Once again, dear readers, I’ve waited far too long since my last post. Then again, a lot has happened since Christmas Day. I’ll fill you in in installments, though, so that you’re not overwhelmed. Here’s your first one:
How I spent three days of my Christmas vacation with a 14-foot U-Haul truck
You may or may not know that I still own an apartment in Washington, DC, where I lived for 8 years before moving to Paris in 2010. Since I haven’t really worked since 2009, maintaining a mortgage on that piece of prime real estate no longer made any sense and I put it on the market a few months ago. (Incidentally, if you’re looking for a beautiful, 1100-sq.-ft., 1927-build, Beaux-Arts apartment in Adams Morgan, send me a message and I’ll put you in touch with my broker!) What that decision meant was that I needed to move a LOT of furniture and personal effects out of the place, so Michel and I planned a three-day excursion to DC right after Christmas to load up what was left of my stuff and move it back to my parents’ place in South Carolina. That couldn’t possibly be TOO difficult, right?
It’s been a week since my last post, and I apologize for the delay in posting something new. It’s been a very hectic and discombobu-lating 7 days.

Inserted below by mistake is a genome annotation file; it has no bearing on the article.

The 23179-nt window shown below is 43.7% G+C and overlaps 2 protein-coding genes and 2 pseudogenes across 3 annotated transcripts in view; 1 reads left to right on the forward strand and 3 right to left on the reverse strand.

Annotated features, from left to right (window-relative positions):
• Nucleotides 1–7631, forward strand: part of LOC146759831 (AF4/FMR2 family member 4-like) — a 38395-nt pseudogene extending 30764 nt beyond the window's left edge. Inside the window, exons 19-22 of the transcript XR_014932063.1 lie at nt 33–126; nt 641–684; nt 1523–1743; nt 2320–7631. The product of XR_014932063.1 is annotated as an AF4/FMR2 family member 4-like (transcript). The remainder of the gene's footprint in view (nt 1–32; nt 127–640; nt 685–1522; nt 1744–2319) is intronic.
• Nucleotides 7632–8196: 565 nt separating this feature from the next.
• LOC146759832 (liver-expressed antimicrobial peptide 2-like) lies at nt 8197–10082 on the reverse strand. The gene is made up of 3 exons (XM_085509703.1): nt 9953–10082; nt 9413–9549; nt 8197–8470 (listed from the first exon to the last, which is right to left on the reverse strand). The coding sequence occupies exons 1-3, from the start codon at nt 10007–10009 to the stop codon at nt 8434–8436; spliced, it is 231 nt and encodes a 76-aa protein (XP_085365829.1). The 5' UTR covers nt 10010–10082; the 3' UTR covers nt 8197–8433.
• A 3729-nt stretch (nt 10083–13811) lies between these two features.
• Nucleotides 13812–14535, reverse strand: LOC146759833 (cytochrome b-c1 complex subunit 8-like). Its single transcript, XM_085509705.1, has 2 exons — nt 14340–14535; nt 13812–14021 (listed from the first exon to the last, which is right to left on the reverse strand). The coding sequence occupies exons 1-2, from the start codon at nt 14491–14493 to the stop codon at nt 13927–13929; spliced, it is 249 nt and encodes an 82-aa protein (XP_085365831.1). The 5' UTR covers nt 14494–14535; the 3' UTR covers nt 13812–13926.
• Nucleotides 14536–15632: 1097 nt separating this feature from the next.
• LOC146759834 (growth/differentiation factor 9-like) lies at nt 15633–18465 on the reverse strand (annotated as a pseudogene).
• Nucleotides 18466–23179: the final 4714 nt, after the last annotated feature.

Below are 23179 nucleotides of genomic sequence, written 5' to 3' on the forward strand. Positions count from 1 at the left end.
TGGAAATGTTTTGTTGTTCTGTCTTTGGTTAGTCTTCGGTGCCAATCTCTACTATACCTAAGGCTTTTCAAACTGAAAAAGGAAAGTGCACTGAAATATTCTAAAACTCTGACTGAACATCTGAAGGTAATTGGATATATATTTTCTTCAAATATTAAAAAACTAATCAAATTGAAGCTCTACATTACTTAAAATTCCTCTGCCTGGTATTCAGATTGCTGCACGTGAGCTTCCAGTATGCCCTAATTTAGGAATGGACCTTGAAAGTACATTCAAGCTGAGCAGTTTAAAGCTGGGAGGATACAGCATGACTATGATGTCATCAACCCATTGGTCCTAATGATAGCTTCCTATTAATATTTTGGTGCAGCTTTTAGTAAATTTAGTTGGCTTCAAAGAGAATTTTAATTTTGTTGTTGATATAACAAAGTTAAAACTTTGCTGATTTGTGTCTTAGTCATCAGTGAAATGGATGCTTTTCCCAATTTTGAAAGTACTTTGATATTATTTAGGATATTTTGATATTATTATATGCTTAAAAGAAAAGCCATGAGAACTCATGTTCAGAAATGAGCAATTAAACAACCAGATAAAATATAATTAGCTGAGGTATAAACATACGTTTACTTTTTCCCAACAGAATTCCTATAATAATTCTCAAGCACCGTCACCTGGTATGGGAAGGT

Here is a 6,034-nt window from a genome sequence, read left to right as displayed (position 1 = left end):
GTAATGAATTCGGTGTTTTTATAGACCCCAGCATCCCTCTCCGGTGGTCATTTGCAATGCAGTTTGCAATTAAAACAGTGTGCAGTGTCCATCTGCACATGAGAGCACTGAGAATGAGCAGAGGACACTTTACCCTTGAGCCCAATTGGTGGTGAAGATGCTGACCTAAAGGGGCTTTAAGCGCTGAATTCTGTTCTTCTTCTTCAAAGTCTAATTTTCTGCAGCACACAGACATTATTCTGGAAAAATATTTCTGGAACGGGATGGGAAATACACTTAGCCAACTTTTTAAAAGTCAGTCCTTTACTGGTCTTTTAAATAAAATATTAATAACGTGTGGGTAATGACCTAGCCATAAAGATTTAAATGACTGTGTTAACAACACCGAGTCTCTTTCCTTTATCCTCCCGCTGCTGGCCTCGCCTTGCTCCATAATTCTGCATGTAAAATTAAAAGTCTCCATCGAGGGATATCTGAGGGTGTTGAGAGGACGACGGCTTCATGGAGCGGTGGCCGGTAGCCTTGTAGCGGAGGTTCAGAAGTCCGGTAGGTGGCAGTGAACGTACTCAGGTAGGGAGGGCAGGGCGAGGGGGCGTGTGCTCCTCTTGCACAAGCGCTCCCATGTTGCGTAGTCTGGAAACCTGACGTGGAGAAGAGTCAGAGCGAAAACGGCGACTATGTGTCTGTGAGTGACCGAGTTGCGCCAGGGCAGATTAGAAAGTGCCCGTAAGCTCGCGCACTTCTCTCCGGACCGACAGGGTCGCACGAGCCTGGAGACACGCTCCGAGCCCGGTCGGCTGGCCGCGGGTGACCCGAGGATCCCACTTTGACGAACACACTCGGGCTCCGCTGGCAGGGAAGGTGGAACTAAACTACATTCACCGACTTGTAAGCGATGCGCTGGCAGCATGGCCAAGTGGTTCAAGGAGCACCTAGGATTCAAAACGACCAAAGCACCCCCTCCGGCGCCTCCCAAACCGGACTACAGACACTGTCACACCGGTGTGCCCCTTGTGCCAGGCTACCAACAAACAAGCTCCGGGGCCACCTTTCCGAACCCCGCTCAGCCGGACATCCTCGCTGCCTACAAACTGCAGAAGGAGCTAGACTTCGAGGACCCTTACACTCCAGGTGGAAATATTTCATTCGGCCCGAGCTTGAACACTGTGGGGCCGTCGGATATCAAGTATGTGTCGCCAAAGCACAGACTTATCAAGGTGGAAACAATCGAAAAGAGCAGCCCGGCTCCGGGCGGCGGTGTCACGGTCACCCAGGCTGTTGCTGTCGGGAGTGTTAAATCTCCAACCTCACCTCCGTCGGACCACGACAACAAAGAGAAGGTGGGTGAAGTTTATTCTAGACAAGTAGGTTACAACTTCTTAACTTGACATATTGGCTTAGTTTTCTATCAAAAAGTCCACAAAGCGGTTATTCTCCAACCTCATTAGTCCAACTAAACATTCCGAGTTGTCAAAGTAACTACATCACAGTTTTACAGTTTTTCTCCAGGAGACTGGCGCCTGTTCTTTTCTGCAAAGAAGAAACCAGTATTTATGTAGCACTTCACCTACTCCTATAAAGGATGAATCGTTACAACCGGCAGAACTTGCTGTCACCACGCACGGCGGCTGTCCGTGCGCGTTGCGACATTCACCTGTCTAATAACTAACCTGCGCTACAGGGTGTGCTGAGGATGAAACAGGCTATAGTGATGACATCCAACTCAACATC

Right after my last post, we traveled from balmy and sunny South Carolina to cold and drizzly Washington, D.C., to visit friends and ready my apartment there for a tenant. Being face-to-face with my good friends after such a long separation was like a homecoming for me. These little visits (my second one to Washington since leaving last August) remind me of how much I miss that city and the life I built there: my apartment, my church, my circle of friends … but being there this time with Michel also reminded me that my home is wherever I’m with him, whether that’s in Washington, in South Carolina, or in La Courneuve.
Châtelet-Les Halles is not only located at the very geographic center of Paris, it is also the transit hub of the city. It is actually a complex of two Métro stations (Châtelet and Les Halles) and a pôle d’échange, or central exchange station, for the RER (Réseau Express Régional or Regional Express Network, Paris’s commuter light rail system). The RER station services three of Paris’s 5 RER lines: A, B, and D. Métro station Châtelet services 5 of Paris’s 16 Métro lines: 1, 4, 7, 11, and 14. Métro station Les Halles services the 4 line.
The first notable thing about Châtelet-Les Halles is that it’s huge! The southern end of the RER station connects to the Châtelet Métro station and the northern end connects to the Les Halles Métro station. The walking distance from Châtelet to Les Halles is almost half a mile (750 meters)—a distance 50% longer than the average distance between stations in the Paris Métro system! Thankfully the transfer is facilitated at one point by a nice, long people-moving conveyor belt … or you can just take the 4 line and save the shoe leather.